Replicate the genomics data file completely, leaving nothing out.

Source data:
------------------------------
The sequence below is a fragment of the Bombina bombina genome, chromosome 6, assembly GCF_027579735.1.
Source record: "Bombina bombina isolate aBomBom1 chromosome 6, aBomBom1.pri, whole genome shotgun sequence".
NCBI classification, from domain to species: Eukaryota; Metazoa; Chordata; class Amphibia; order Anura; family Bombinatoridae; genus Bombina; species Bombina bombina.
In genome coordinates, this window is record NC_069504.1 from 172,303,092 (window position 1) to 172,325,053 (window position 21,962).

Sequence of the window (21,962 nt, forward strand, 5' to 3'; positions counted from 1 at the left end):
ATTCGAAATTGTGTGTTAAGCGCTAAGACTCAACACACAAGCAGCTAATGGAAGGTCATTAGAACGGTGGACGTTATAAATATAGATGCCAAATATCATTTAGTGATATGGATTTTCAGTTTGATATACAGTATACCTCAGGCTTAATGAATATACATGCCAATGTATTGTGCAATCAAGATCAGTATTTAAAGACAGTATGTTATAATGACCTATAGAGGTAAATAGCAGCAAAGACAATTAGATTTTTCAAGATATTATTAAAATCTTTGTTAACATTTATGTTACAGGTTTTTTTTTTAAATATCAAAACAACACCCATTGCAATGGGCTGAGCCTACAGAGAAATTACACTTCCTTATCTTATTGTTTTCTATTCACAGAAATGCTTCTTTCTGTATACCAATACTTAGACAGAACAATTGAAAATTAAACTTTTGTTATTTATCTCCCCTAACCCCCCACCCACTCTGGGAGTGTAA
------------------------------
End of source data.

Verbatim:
The sequence below is a fragment of the Bombina bombina genome, chromosome 6, assembly GCF_027579735.1.
Source record: "Bombina bombina isolate aBomBom1 chromosome 6, aBomBom1.pri, whole genome shotgun sequence".
NCBI classification, from domain to species: Eukaryota; Metazoa; Chordata; class Amphibia; order Anura; family Bombinatoridae; genus Bombina; species Bombina bombina.
In genome coordinates, this window is record NC_069504.1 from 172,303,092 (window position 1) to 172,325,053 (window position 21,962).

Sequence of the window (21,962 nt, forward strand, 5' to 3'; positions counted from 1 at the left end):
ATTCGAAATTGTGTGTTAAGCGCTAAGACTCAACACACAAGCAGCTAATGGAAGGTCATTAGAACGGTGGACGTTATAAATATAGATGCCAAATATCATTTAGTGATATGGATTTTCAGTTTGATATACAGTATACCTCAGGCTTAATGAATATACATGCCAATGTATTGTGCAATCAAGATCAGTATTTAAAGACAGTATGTTATAATGACCTATAGAGGTAAATAGCAGCAAAGACAATTAGATTTTTCAAGATATTATTAAAATCTTTGTTAACATTTATGTTACAGGTTTTTTTTTTAAATATCAAAACAACACCCATTGCAATGGGCTGAGCCTACAGAGAAATTACACTTCCTTATCTTATTGTTTTCTATTCACAGAAATGCTTCTTTCTGTATACCAATACTTAGACAGAACAATTGAAAATTAAACTTTTGTTATTTATCTCCCCTAACCCCCCACCCACTCTGGGAGTGTAA